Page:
CAIRO, July 17, 2013 (AFP)
CAIRO, July 17, 2013 (AFP)
Egypt’s new caretaker cabinet got down to work on Wednesday faced with a raft of daunting challenges including restoring security, as the Muslim Brotherhood of ousted president Mohamed Morsi vowed fresh demonstrations.
On the interim leaders’ agenda was a series of meetings with EU foreign policy chief Catherine Ashton, who flew into Cairo Wednesday to press the case for a swift return to democratic rule in Egypt.
The influential Brotherhood, which along with the ultra-conservative Al-Nur party has refused to take part in the new administration, said it had called a new round of pro-Morsi protests in the capital later on Wednesday.
Ashton was to meet interim president Adly Mansour, prime minister Hazem Beblawi, foreign minister Nabil Fahmy and army chief Abdel Fattah al-Sisi, the general behind the popularly backed coup that overthrew Morsi on July 3.
“I am going to Egypt to reinforce our message that there must be a fully inclusive political process, taking in all groups which support democracy,” Ashton said before arriving.
Brotherhood spokesman Gehad El-Haddad quickly rejected as illegitimate the 34-member cabinet sworn in on Tuesday, in which Sisi was appointed first deputy prime minister and minister of defence.
“We don’t recognise its legitimacy or its authority,” he told AFP. Political analyst Samer Shehata said among the pressing issues for the new government are Egypt’s budget deficit, reforming the interior ministry, establishing the rule of law and restoring security in Sinai.
The restive Sinai peninsula, in particular, has suffered a wave of attacks, with six soldiers and two civilians wounded late on Tuesday when militants fired at a small army camp in the border town of Rafah, according to security sources.
“How to deal with the protesters on the street at the moment is another very serious issue,” said Shehata.
Standard & Poor’s ratings agency said Tuesday it would keep its credit rating for Egypt unchanged after Gulf states pledged billions to support the post-coup government.
Ten weeks after cutting Cairo’s sovereign rating to junk-level CCC+, S&P said it would hold the rating there, with a “stable” outlook, despite the military coup.
Egypt’s caretaker government consists of 34 ministers, after Ahmed Sultan declined to accept the nomination of transport minister.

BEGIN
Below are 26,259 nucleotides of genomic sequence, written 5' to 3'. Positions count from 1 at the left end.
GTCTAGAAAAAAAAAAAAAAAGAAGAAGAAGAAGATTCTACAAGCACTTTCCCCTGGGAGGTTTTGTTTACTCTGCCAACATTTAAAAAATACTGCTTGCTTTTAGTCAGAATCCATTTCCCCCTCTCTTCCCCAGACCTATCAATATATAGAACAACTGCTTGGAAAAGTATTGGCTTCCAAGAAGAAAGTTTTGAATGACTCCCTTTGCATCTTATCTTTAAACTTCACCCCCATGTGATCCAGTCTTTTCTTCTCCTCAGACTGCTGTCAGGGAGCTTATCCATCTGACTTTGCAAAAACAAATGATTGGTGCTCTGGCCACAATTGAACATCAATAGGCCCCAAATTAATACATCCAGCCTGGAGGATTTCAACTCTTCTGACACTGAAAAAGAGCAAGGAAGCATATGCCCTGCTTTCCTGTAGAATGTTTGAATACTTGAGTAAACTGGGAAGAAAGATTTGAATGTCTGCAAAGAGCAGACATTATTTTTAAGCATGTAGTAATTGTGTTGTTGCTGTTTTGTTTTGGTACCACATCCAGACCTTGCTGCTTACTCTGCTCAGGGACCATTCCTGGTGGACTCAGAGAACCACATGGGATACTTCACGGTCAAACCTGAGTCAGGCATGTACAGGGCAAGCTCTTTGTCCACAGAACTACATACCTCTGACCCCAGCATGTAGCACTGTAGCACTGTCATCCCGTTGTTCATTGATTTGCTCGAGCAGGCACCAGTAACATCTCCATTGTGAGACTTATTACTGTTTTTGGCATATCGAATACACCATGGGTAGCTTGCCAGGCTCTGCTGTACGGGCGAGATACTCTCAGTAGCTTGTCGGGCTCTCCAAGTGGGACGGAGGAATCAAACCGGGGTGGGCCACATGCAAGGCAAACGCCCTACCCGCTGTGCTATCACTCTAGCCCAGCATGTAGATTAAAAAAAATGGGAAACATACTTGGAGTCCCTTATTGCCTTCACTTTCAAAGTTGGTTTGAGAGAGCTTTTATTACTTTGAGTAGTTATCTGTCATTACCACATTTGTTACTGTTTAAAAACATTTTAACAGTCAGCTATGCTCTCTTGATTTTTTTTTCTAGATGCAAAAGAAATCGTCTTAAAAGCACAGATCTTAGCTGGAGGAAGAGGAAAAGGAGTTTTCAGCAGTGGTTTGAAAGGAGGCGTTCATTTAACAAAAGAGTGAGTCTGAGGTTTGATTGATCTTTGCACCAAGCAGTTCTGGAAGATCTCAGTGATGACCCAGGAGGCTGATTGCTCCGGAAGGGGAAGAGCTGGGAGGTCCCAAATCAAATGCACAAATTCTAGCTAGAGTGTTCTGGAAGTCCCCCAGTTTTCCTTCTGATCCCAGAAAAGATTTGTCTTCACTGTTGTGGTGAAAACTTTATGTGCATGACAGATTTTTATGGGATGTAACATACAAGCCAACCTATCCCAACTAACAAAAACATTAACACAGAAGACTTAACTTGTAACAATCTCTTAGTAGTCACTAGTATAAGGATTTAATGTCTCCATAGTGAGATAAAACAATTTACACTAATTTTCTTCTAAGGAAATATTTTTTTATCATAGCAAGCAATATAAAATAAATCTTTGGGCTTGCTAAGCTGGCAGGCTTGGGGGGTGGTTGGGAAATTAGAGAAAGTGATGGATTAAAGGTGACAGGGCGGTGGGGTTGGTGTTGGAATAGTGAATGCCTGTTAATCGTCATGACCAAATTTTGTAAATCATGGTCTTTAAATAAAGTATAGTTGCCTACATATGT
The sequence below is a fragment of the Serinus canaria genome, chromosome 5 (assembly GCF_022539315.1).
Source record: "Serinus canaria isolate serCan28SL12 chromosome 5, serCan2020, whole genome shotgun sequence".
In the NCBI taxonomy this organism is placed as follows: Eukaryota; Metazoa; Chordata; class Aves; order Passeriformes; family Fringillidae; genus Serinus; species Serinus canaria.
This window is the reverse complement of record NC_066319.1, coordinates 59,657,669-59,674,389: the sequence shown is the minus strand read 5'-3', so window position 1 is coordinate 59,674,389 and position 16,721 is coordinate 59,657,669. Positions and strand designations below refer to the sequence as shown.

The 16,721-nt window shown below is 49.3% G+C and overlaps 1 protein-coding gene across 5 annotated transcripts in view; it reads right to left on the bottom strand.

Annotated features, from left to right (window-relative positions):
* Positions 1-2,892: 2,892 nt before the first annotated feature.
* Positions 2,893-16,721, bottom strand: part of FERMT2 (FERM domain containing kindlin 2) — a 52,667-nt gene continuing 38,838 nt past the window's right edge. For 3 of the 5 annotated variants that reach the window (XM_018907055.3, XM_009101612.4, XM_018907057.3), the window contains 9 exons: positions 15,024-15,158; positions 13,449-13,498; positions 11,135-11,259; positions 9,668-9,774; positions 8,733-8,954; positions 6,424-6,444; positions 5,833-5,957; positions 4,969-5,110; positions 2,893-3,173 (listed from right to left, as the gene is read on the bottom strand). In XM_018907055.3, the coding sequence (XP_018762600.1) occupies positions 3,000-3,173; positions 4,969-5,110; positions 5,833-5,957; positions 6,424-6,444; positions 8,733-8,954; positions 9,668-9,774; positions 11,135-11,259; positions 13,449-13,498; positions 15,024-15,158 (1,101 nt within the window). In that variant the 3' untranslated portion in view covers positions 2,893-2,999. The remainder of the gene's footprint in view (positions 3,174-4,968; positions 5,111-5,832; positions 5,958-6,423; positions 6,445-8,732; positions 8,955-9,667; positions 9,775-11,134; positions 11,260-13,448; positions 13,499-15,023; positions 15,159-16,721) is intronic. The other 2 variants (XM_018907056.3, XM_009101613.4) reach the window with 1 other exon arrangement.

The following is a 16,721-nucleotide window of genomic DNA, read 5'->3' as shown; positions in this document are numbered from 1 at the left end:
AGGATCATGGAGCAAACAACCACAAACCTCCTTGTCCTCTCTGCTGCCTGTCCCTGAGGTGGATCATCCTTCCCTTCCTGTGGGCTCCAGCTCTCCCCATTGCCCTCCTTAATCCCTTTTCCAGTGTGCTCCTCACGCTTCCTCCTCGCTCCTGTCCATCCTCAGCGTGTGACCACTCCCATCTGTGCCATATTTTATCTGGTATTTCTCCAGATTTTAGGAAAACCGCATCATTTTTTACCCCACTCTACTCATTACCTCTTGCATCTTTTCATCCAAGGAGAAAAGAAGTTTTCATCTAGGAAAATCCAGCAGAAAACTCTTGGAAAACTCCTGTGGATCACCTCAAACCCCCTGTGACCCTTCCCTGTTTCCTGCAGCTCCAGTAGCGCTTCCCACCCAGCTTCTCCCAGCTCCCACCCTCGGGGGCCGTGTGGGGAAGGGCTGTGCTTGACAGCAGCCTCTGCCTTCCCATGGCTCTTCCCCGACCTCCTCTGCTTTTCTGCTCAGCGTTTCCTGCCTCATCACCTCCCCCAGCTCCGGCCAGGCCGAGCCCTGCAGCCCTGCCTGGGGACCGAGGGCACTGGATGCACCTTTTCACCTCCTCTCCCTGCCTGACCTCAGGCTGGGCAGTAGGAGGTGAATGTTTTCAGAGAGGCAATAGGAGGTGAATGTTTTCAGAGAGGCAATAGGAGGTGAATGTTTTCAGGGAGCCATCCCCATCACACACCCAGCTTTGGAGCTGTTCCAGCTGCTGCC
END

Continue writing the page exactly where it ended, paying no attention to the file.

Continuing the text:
There are three women and three Coptic Christians in the new cabinet.
Tuesday’s swearing-in ceremony took place just hours after deadly overnight clashes between the security forces and Morsi’s supporters in Cairo and nearby Giza.
Officials said seven people were killed and 261 wounded in the clashes. Hundreds of protesters were also arrested.
On Monday, US envoy Bill Burns — the most senior American official to visit since the July 3 coup — had appealed for an end to the violence rocking the Arab world’s most populous nation.
Within hours however, thousands of Morsi supporters were on the streets of the capital protesting at the president’s overthrow and his detention by the military.
Hundreds of them battled the security forces and two people died in clashes around the central Ramses area near Tahrir Square, while another five were killed in Giza, emergency services told AFP.
The United States condemned the violence. State Department spokesman Patrick Ventrell said it made the transition “much more difficult,” but he insisted Washington was not taking sides.
Washington has refrained from saying Morsi was the victim of a coup, which would legally require a freeze on some $1.5 billion in US military and economic assistance to Cairo.
These latest deaths bring to more than 100 the number of people killed, according to an AFP tally, since the coup that plunged Egypt into violence.
During his single year of turbulent rule, Morsi was accused of concentrating power in Brotherhood hands, sending the economy into freefall and failing to protect minorities.
But the Islamist leader’s supporters say his overthrow was an affront to democracy.
Egypt’s new rulers voiced “strong resentment” on Tuesday at comments by Turkey’s Islamist Prime Minister Recep Tayyip Erdogan backing Morsi as the country’s only legitimate president.
The diplomatic spat came as the authorities tightened the screws on Morsi’s backers, freezing the assets of 14 top Islamists, including nine Brotherhood leaders.